# Swing the Logarithmic Curve around (1, 0)

Initializing live version Requires a Wolfram Notebook System

Interact on desktop, mobile and cloud with the free Wolfram Player or other Wolfram Language products.

The logarithmic function to the base , where and , is defined by if and only if ; the domain is and the range is .

[more]

Move the slider; the base of the logarithm changes and you see its graph swing around the point .

Closely observe the two cases and . Also notice where the blue curve lies in relation to the common logarithm (base 10) and the natural logarithm .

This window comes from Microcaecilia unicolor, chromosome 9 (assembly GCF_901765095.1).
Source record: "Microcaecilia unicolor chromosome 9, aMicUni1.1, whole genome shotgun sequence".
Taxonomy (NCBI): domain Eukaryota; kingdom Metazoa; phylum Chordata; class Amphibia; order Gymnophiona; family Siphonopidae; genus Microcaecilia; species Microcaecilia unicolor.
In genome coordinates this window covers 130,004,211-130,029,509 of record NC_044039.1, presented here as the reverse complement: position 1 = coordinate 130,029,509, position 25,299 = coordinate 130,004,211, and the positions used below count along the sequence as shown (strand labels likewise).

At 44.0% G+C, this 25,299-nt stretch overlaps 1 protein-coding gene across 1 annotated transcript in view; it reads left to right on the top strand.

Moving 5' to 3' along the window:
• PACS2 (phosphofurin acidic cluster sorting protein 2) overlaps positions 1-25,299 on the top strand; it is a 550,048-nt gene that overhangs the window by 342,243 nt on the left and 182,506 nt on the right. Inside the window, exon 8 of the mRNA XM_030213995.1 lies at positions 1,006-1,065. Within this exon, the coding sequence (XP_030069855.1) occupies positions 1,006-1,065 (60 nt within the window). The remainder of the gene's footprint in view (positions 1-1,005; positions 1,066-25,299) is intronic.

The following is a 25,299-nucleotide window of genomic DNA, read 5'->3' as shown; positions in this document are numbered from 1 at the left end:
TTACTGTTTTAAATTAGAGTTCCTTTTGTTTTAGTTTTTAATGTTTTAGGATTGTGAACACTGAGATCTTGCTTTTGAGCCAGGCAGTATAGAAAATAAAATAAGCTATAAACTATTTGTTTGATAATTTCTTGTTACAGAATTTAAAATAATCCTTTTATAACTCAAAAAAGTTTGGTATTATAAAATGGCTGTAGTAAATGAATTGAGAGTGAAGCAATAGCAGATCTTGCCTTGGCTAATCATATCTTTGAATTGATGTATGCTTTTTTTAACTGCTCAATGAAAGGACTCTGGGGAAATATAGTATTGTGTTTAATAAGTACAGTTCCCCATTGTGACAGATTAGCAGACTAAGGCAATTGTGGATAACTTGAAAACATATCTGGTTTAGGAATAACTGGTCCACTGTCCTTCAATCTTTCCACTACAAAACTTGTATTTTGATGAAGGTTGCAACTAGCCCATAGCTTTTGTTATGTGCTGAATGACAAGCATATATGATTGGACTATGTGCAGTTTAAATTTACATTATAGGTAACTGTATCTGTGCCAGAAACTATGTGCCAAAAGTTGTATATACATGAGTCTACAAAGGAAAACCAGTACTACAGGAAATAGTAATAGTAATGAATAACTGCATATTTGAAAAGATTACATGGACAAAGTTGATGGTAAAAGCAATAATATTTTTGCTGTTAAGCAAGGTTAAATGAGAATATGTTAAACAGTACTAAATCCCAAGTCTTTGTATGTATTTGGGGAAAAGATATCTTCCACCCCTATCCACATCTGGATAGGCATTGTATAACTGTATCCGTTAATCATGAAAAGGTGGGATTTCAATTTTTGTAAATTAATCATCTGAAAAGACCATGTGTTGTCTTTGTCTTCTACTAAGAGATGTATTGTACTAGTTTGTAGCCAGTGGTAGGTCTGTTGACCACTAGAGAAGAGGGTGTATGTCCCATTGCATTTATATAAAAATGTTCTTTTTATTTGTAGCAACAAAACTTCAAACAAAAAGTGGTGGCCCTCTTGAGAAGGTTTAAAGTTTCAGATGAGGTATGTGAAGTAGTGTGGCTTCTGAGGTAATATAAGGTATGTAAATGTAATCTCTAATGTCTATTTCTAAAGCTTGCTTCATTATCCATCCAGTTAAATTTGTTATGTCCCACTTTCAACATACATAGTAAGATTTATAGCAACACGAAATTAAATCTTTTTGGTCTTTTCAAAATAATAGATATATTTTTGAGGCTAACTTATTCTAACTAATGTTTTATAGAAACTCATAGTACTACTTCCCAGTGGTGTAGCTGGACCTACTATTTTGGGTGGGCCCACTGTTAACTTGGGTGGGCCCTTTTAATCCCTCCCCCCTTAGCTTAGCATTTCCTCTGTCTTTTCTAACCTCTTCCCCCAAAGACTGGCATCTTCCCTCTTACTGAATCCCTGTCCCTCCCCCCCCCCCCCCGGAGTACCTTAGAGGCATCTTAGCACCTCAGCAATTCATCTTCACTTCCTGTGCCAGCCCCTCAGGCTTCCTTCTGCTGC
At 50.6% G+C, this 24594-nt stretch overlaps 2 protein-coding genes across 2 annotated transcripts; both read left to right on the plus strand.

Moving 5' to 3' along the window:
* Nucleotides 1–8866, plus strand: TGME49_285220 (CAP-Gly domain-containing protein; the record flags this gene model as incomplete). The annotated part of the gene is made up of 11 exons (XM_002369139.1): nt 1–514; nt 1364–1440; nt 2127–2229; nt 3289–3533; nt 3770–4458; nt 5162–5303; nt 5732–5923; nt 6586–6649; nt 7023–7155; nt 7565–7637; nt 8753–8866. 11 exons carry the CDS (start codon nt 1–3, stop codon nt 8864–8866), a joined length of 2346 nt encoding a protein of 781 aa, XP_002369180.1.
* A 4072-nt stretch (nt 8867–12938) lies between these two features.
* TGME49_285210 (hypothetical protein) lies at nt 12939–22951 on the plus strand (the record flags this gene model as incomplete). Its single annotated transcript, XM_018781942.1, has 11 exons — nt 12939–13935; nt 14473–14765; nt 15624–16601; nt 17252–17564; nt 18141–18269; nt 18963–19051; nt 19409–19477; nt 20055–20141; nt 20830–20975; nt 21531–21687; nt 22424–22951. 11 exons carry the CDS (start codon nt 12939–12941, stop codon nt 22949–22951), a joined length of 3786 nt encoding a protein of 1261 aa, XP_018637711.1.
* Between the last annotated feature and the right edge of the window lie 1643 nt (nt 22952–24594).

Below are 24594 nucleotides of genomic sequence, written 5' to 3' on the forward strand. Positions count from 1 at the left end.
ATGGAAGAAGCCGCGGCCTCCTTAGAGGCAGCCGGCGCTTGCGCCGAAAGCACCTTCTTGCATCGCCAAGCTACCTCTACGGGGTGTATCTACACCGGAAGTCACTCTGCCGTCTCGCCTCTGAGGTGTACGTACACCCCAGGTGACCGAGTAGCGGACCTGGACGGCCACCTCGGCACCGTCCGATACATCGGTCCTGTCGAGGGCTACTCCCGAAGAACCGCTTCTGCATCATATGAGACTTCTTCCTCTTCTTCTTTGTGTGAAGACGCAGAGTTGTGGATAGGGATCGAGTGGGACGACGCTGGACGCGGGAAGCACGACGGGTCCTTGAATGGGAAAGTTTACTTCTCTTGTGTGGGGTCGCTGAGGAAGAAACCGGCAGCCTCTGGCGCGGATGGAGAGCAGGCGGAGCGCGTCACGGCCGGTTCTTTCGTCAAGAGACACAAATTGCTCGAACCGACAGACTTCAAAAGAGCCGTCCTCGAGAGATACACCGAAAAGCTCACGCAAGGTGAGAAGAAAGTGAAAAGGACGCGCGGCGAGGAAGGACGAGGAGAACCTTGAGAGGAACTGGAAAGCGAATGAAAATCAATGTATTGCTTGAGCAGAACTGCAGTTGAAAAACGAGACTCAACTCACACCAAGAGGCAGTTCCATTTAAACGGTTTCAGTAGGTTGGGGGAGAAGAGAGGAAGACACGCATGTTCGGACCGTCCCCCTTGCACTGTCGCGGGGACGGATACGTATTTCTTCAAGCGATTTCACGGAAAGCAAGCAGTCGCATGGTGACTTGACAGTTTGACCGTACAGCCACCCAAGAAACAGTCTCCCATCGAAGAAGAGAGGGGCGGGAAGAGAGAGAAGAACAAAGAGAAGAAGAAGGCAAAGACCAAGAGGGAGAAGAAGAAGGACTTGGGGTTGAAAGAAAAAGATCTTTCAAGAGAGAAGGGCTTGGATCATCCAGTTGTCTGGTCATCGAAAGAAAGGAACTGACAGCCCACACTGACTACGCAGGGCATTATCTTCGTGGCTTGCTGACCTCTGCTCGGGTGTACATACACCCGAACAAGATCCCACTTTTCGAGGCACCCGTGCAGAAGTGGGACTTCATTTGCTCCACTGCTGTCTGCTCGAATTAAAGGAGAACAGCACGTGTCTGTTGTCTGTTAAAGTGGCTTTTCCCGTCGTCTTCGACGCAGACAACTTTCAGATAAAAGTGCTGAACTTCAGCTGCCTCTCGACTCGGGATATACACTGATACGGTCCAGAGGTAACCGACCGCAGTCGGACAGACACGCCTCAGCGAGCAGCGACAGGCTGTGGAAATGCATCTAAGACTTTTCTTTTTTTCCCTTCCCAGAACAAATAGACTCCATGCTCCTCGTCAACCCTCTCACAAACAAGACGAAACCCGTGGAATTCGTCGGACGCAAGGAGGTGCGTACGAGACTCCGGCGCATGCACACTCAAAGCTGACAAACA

[less]

Contributed by: Abraham Gadalla (March 2011)
Open content licensed under CC BY-NC-SA

## Snapshots   ## Details

When considering the common logarithm (i.e., base 10), we notice that as the values decrease from 1 to 0, the curve falls rapidly, and for , it approaches the negative axis asymptotically. As the values increase from 1 to 10, the function increases monotonically from 0 to 1, and as values increase by a factor of 10 (for example, from 10 to 100) the function increases from 1 to 2. The same applies for the intervals , , and so on. Because the changes are very small for such large intervals, the curve can be well approximated by a straight line.

To switch bases, we let ; we will show that .

By definition, implies .

Taking the to the base of both sides gives .

Dividing by gives . Replacing by yields .